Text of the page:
World Cup: Five things we learned from Group D

Our World Cup blogger Shaun Moran picks over the entrails from the Uruguay v Costa Rica (1-3) and England v Italy (1-2) matches on Sunday (Australian time) and gives his Top 5 things we learned.

1. The Ticos have one solid defence

Defensively minded, oriented and strong, Costa Rica made it clear that it will take something special to pierce their goal in Brazil. Keylor Navas must come in for special praise as he kept his side in the game in two critical moments. With half-time fast approaching, Diego Forlan looked as if he would wrap the game up with a full-blooded lash. The Levante shot-stopper stood tall on that occasion and was counted on once again when Edinson Cavani’s goal-bound header was kept out. The Ticos back four were compact and unyielding, proving that their record in qualification of not conceding in 476 minutes was no fluke.

2. Uruguay’s insipid attack flops

La Celeste’s forward artillery was expected to run riot against their lowly-rated opponents. A quartet involving Cristian Rodriguez, Christian Stuani, Diego Forlan and Edinson Cavani would send shivers down the spines of many, yet they were uncharacteristically lifeless throughout. Both sides of the park were seldom utilised and as a result, the front men received very little to deal with in open play. Forlan was jeered by his own fans when departing the pitch in what summed up the sentiments of most. Except the Costa Ricans of course.

3. Pirlo can still match it

Age has yet to weary Italy’s creative maestro and go-to man, who pulled the strings for the majority of the match. His knack of keeping the ball when pressured and distributing it purposefully had many in awe of a player who is almost on the other side of 35 years of age. He was the architect of many of their plays and ensured that the game would be played at their pace, which was crucial in a climate that did not foster a high-octane style.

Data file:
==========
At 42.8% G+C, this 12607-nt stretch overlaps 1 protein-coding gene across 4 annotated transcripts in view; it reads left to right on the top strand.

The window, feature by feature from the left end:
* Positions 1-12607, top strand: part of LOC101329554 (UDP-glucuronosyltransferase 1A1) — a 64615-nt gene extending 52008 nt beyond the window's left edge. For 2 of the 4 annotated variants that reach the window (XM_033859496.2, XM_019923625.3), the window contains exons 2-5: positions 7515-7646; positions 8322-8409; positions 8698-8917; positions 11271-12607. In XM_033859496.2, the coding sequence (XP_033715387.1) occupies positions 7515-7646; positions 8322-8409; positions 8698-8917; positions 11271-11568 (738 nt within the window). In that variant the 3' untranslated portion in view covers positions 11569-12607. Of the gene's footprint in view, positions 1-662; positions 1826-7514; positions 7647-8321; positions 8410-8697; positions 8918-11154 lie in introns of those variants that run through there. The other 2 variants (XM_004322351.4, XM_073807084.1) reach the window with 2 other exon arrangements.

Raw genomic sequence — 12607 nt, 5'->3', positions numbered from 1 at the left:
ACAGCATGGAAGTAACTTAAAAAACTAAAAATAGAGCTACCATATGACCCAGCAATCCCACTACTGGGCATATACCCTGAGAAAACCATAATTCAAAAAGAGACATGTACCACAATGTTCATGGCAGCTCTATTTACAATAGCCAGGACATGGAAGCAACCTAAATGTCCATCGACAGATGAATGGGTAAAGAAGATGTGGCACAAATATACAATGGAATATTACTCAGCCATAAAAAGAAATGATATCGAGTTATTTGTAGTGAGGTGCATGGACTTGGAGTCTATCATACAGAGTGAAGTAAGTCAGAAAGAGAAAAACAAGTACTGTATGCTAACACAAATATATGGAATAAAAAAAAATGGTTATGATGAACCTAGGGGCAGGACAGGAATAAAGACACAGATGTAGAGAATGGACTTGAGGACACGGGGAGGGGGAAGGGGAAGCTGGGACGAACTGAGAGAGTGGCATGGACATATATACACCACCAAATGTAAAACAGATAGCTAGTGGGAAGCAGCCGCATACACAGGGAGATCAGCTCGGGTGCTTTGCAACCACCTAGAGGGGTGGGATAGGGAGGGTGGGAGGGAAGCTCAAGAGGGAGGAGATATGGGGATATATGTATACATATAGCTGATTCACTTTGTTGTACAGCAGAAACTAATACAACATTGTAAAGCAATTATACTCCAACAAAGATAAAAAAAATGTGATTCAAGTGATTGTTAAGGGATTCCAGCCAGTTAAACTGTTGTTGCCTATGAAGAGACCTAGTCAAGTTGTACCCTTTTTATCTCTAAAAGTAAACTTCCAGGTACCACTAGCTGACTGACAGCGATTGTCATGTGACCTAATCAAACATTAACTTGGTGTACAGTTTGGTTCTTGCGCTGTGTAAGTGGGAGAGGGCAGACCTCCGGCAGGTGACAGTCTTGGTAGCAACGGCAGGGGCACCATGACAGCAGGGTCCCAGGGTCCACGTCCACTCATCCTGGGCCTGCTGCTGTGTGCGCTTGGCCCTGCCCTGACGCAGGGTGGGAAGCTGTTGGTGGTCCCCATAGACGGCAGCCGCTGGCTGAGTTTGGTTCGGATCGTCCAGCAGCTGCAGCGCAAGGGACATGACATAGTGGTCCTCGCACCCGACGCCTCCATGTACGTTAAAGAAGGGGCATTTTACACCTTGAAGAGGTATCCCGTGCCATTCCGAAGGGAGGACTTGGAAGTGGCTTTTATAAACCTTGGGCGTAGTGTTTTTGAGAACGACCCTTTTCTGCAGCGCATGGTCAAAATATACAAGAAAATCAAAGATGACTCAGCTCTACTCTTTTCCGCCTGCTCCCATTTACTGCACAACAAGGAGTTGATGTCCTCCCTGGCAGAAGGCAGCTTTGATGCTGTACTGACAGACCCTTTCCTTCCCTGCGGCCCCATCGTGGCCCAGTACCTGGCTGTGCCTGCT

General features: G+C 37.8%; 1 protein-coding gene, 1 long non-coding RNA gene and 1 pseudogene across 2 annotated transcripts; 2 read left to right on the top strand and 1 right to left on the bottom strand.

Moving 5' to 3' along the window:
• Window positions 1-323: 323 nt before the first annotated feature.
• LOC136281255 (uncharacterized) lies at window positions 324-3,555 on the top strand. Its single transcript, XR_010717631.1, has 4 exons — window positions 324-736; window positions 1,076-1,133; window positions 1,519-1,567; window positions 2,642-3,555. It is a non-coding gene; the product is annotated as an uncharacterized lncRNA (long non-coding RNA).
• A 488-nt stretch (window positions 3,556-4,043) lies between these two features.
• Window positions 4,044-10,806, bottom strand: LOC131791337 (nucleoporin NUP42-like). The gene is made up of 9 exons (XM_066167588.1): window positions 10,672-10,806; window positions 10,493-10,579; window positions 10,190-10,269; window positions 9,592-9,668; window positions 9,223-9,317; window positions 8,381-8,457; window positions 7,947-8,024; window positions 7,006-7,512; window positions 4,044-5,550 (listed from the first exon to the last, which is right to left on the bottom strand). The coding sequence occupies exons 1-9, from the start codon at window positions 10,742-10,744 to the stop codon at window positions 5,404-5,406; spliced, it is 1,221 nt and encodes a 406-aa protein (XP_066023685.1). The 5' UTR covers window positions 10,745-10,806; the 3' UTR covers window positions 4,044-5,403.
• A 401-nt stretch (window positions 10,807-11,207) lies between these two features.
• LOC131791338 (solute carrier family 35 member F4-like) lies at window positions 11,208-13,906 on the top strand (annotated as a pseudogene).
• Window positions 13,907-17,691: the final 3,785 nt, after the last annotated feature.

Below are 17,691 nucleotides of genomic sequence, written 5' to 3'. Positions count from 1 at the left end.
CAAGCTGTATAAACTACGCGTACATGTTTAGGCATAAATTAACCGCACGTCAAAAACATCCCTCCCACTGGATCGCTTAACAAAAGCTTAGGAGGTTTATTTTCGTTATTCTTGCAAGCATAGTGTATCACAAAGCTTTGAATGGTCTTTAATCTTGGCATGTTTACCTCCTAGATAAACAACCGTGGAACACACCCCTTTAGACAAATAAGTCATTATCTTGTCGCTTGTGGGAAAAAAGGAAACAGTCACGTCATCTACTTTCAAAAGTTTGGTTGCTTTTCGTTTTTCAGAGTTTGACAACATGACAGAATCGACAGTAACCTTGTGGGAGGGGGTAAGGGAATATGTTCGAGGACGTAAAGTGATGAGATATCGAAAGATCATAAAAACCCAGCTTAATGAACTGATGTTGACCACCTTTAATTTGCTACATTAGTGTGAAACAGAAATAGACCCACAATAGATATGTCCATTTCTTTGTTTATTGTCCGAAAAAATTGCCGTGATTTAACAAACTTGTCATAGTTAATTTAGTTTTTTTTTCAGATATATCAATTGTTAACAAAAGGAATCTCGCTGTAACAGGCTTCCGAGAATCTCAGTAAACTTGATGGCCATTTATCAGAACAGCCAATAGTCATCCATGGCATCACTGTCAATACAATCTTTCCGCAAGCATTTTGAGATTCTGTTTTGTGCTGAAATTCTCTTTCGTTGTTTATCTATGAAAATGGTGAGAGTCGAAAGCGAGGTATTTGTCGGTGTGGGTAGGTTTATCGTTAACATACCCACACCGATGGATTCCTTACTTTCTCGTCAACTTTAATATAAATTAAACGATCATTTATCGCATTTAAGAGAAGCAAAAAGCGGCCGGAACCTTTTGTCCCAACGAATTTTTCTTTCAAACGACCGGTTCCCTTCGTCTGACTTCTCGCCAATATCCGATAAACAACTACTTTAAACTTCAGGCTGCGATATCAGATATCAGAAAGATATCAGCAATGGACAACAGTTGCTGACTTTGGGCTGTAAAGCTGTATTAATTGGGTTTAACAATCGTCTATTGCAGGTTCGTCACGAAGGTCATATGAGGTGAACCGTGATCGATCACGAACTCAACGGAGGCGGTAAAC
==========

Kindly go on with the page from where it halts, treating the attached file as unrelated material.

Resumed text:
4. Wayne Rooney played out of position

Roy Hodgson’s decision to play Rooney on the left wing was bewildering. Picked by almost all to play the No 10 role at the tournament, the Red Devils star was forced out on the wing and into an area which prevented him from evincing his well-known potential. Instead, he was given an unfamiliar role and had his goal scoring threat subverted. At times drifting in at left back, it soon became clear that he will need to feature more centrally in England’s next fixture to enable him to make an impact in this group stage.

5. Italy shaky despite win

The Azzurri’s vulnerabilities at the back still exist and could be exposed against a pacier and more adventurous team. Their concession demonstrated their inability to deal with pace particularly down the flanks. Giorgio Chiellini was at times caught out of position and this could hurt them if players such as Edinson Cavani and Luis Suarez are given the licence to run at them at speed. They conceded possession way too easily even in the final stages when they should have short-circuited any potential England fight back. Other teams will not be so forgiving.